I surfed up & back a lot as the group varied between charging hard strung-out and slowing, making sure to be sheltered behind big experienced riders. I moved up to 3rd when we turned off 191 into a horribly strong crosswind, one of the few to actually get a draft a we were driving hard on the white line on the left hand side of the road! We turned onto the final stretch. Sprinters positioned themselves in key places while the usual early attempts at 3k/2k/1k solo glory went & sputtered. The tandem drove a fast pace in the final 1k into that brutal head-wind. I had made the decision earlier in the day to delay launching my sprint a bit longer than usual due to the wind direction. Gary Raymond launched his sprint at 250 meters on the left side. I waited on the right side of the group in 3rd position to surf chasers and launch at 150m. Kudos to Gary! He stayed strong for the full 250m. I launched strong to pull him back accelerating the entire way, but even with my much faster top speed he beat me by a wheel over the finish line for 7th, relegating me to 8th.
After the sprint, my legs felt the best they had all day. I feel good about the decisions I made on the road and I’m thrilled with my result. I figure, the best result I could have had that day was 6th place, so two places back from that on my first event out in 3.5 years is pretty good. It’s only been 100 days since I was cleared by my surgeon to ride again. To be honest, I can’t believe it went this well, and I’m starting to regain some confidence back.
I know. It’s getting mildly frustrating. I was climbing great and felt awesome. The funny thing was the tires were the same but the wheel set was different. If anyone has a suggestion on a durable race/training tire I’m all ears.
It was kind of comical after the ride when I was talking to Bryan about the tunnel. When we were in the tunnel I heard Bryan shouting and saw him wave his hand. What I thought he was telling me was to drill it to the top. “Hey, go go go!” Instead it was “Hey, you are popping me off.” Dumb ass!
Great job Rich! As always, nice to see you in a race. Even if it’s not the same race. Animal!
Shout out to Doogie. Magnificent support. I’ll watch where I throw the bottle next time. Great electrical taping job, it keeps the mind busy for a minute or two.
Bryan, as always, brilliant riding sensei.
Great story! Wish I could have something as exciting to write up. No I was not the only finisher in the 165, here are the top 10:
PLACE NO. NAME SEX AGE TIME MPH CITY, ST 1 3 RICHARD HORN M 44 8:11:26 20.0 TUCSON, AZ 2 24 BOB MCKENZIE M 61 9:04:35 18.1 TULSA, OK 3 21 CHARLES WHEELER M 52 9:30:21 17.3 PARADISE VALLEY, AZ 4 22 BRUCE MOGEL M 55 9:44:22 16.8 SCOTTSDALE, AZ 5 20 JOHN HEALY M 31 10:02:01 16.4 SIERRA VISTA, AZ 6 10 ROBERT LAPOSTA M 46 10:05:30 16.3 SIERRA VISTA, AZ 7 8 MARK GOLDENTYER M 55 10:10:16 16.1 TUCSON, AZ 8 11 JESSICA WALKER F 35 10:14:59 16.0 TUCSON, AZ 9 15 THOMAS ARMSTRONG JR M 57 10:34:40 15.5 SIERRA VISTA, AZ 10 9 MICHAEL INGRAM M 63 11:15:39 14.6 TUCSON, AZ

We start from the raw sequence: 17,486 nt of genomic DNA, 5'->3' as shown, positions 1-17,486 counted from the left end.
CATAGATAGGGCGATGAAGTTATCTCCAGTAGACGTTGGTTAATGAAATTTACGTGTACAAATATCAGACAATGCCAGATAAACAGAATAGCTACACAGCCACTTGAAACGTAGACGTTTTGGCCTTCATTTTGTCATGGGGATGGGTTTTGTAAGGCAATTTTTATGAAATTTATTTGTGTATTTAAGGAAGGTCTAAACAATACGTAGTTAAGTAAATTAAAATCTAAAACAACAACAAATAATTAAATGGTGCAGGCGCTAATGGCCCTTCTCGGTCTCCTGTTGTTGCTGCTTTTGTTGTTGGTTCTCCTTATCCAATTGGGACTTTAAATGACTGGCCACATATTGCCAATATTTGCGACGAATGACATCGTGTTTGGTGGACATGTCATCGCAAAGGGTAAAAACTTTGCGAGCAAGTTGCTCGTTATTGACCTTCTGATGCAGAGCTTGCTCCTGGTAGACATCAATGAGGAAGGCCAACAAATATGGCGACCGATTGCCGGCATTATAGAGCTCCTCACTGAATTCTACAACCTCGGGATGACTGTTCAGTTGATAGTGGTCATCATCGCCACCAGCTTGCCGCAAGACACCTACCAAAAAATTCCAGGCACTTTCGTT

However this year between all three distances, there were over 125 DNF’s, 5 of those were in the 165.
I was on the front from the outbound turn onto Glenn. Due to a stomach bug that hit me Friday, I had to visit the facilities before the climb which caused a several minute delay. After that I went slow for the first 2/3 of the climb to help bring Bob McKenzie back to the 5 or 6 riders that jumped in with 97 mile riders as they passed. Once Bob was back with the group I thought I should try to catch some of the faster people from the 97 so I can draft off them from Mule Pass to Davis road turnoff. I did pass many people going up to Mule, found no one to ride down with and a mile or so after the bottom jumped on a small group with a tandem for about 5 miles. Then I left them to bridge up to another group of 10 or so riders because I thought I saw an Aggress jersey there. Once I caught them, the Aggress rider was off the front by himself, it was the last climb before Davis road. I left that group and bridged up to see who’s flames were burning brightly and it was Jeremy! He said he had gotten a flat and the lead group was about 10 minutes ahead. I road with him for about half a mile and then wished him well as he turned off at Davis. It was nothing but wind and grasshoppers from that point on. Oh, did I mention a stomach bug? I had to stop a few more times, but I will spare you the graphics. I did stop to swap out front wheels at Dragoon. If I did not have to stop so many times, and for so long, I would have gone under 8 hours for a platinum. Next year will be a piece of cake because more strong riders will be doing the 165 with me.
I’ll post a picture of the Conquistador as soon as I have a chance.